- The Declaration of Independence
The United States is at our most fundamental level a union of free people who have banded together for our common good. That has been the central truth that has held us together. It was allegedly one of the prime motivators for the North to go to war with the South to preserve the Union. Whichever state we lived, whether we were in New England or the Deep South or the Midwest or the Pacific West, we were united by being Americans. We lived different lives, went to different churches or none at all, some called it pop and others soda but when push came to shove we were united as one people.
I am seriously questioning if that union can survive and if it should survive.
Ours is a nation of well over 300,000,000 people. With each passing day it becomes clear to me that we lack even a basic unity across most of the most critical ideas that should unite our people. What is America? Why do we exist? What is our obligation to the nation and to each other?
It can be argued that we have always had conflicts. Protestant vs. Catholic, Northern/Western Europe vs Southern/Eastern Europe. agrarian vs. urban. All very true but it still seems to me that as a child we still held to certain core beliefs about the value of work, the cherishing of our nation and our admittedly tarnished history, our common faith in having faith in the first place, our love of country even if we didn't always agree about what we loved about her.
When I was younger, growing up in the late 70's and the 80's, there was obviously racial turmoil and economic uncertainty but nothing on the level we have today. We were still Americans whereas today we are more and more splintered into exclusionary and usually hostile identity groups constantly at war with one another. Let me be even more blunt than usual and ask some pointed and discomforting questions.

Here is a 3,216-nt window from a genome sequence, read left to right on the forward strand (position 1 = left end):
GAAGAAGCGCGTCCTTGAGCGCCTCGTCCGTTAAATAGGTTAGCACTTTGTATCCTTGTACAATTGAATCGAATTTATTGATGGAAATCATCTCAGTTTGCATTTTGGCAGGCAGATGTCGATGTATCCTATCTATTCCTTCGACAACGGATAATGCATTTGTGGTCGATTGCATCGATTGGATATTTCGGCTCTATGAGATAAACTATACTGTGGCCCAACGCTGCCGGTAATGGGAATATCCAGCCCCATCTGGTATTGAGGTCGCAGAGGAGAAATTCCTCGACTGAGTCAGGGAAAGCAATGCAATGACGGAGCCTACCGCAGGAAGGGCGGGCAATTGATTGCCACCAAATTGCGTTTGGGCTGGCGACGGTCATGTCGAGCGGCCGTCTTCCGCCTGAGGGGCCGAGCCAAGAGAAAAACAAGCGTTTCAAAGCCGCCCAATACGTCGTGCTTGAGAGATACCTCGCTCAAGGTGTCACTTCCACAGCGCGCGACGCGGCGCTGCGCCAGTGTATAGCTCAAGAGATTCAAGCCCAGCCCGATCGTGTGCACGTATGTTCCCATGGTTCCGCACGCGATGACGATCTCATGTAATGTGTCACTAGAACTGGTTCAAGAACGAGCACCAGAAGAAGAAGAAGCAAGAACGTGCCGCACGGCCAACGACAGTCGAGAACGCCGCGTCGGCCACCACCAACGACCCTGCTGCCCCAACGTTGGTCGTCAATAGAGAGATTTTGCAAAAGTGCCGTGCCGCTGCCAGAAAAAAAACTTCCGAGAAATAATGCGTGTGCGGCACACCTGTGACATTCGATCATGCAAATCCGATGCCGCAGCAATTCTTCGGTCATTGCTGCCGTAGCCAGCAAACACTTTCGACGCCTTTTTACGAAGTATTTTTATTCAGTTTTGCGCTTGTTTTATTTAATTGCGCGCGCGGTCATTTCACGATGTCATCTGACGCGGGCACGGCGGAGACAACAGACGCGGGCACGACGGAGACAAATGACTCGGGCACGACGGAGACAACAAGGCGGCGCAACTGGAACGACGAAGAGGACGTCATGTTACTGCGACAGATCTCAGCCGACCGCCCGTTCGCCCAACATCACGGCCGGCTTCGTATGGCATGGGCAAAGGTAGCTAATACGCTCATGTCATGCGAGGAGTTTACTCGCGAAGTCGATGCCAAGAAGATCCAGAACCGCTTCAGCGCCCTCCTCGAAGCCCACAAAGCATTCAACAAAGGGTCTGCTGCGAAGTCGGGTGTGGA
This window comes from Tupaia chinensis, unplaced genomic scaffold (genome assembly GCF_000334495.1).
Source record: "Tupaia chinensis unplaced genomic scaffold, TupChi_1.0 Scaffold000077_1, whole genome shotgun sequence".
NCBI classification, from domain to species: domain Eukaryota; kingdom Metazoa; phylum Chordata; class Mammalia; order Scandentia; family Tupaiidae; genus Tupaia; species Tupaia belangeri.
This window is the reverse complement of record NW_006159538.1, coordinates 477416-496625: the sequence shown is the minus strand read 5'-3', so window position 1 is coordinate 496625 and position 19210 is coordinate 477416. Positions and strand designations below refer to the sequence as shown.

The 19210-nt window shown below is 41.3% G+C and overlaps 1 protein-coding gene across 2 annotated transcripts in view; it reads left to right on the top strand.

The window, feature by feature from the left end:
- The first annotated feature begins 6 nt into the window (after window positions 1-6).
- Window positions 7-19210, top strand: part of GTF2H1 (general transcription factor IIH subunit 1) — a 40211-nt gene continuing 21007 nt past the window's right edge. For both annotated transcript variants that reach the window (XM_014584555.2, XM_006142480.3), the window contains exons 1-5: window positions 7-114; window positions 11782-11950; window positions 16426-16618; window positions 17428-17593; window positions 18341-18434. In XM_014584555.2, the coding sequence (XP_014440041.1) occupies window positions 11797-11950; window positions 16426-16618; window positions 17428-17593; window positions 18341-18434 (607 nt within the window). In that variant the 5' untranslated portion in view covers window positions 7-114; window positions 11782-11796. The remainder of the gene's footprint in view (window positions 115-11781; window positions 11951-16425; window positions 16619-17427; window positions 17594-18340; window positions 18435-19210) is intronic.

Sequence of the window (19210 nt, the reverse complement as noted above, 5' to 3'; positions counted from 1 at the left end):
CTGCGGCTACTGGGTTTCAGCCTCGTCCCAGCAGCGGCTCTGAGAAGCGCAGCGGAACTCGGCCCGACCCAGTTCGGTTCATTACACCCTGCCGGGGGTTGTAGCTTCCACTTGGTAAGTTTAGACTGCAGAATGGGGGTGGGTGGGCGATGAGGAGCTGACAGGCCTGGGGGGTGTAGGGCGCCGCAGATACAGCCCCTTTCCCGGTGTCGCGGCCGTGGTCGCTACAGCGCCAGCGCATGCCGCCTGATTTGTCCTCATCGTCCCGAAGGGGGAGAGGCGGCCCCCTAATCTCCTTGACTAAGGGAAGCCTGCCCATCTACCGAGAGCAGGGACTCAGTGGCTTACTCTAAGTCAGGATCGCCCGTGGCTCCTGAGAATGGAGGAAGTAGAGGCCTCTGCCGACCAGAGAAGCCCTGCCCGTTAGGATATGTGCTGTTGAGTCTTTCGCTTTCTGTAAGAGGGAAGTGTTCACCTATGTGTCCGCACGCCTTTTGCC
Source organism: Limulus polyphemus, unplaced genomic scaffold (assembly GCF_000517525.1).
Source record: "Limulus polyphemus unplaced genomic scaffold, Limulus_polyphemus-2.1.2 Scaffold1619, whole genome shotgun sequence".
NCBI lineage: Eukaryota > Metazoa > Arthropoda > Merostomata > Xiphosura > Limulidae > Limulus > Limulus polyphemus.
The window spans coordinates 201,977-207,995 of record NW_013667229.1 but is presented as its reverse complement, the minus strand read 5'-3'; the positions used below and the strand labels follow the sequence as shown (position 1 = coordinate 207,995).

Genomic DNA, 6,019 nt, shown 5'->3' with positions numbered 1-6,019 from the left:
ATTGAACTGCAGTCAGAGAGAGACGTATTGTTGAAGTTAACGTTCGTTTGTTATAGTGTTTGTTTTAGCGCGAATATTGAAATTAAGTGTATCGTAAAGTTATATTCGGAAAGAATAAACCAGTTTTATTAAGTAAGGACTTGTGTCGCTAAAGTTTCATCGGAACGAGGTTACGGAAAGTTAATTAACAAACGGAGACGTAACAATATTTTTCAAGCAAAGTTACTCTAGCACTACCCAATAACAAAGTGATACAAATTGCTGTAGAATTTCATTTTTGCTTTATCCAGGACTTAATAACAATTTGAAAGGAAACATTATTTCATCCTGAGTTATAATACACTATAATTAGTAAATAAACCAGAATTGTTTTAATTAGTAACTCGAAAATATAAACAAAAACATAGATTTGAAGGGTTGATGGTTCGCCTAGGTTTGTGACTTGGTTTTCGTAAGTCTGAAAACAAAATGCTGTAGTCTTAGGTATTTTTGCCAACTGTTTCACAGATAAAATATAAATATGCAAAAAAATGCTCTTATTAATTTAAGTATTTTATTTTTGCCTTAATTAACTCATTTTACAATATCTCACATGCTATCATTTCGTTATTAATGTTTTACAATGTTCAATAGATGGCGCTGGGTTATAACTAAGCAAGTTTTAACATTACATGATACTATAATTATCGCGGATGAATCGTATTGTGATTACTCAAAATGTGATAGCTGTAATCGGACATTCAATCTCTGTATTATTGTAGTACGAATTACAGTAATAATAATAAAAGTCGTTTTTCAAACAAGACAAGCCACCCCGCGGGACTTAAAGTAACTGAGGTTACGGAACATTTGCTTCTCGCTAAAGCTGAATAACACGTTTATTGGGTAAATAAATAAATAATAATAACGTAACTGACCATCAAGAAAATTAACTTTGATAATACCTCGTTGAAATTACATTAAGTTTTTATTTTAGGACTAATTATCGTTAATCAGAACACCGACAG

Well, we are all Americans, right? By virtue of citizenship yes, but even that concept is rapidly falling apart. The idea that many people are here in violation of the laws of this land to some people is not only not a problem but a great boon for our quest for "diversity". For many other people, like the more than 60,000,000 who voted to elect Donald Trump, it absolutely is a problem. For many or most of the people mentioned above that voted for Trump, America is a beacon of freedom and a unique nation in the world, that for her faults and mistakes past (slavery, the Indians, Japanese internment camps) and present (abortion above all) is still the Tom Brady of the world, the greatest nation of all time. For many of the people in the preceding paragraph America is not that at all. They look to foreign nations with envy for their social welfare states and "free" healthcare, they emphasize our faults both real and imagined, they see the once dominate European based culture of America as oppressive and welcome seeing it diminished and replaced. I am not saying that they hate America but they seem to hate more about it than they love and they also seem to despise many of the people who share citizenship with.
The feeling is largely mutual. In the heartland we speak with disdain about those who live on the coasts and in the big cities. If something is going on in the city you can bet it is bad for the rest of us. Having New York or San Francisco values is the same as being a communist. Many of us suspect or assume that cities are full of combination of rich liberals and criminals.
When you look at the county by county electoral map you see in stark relief what we all instinctively know. There are two "Americas", one populated by people in big cities and on university campuses and the other populated by the people not in those places, covering a much larger swatch of land but a correspondingly less densely populated territory.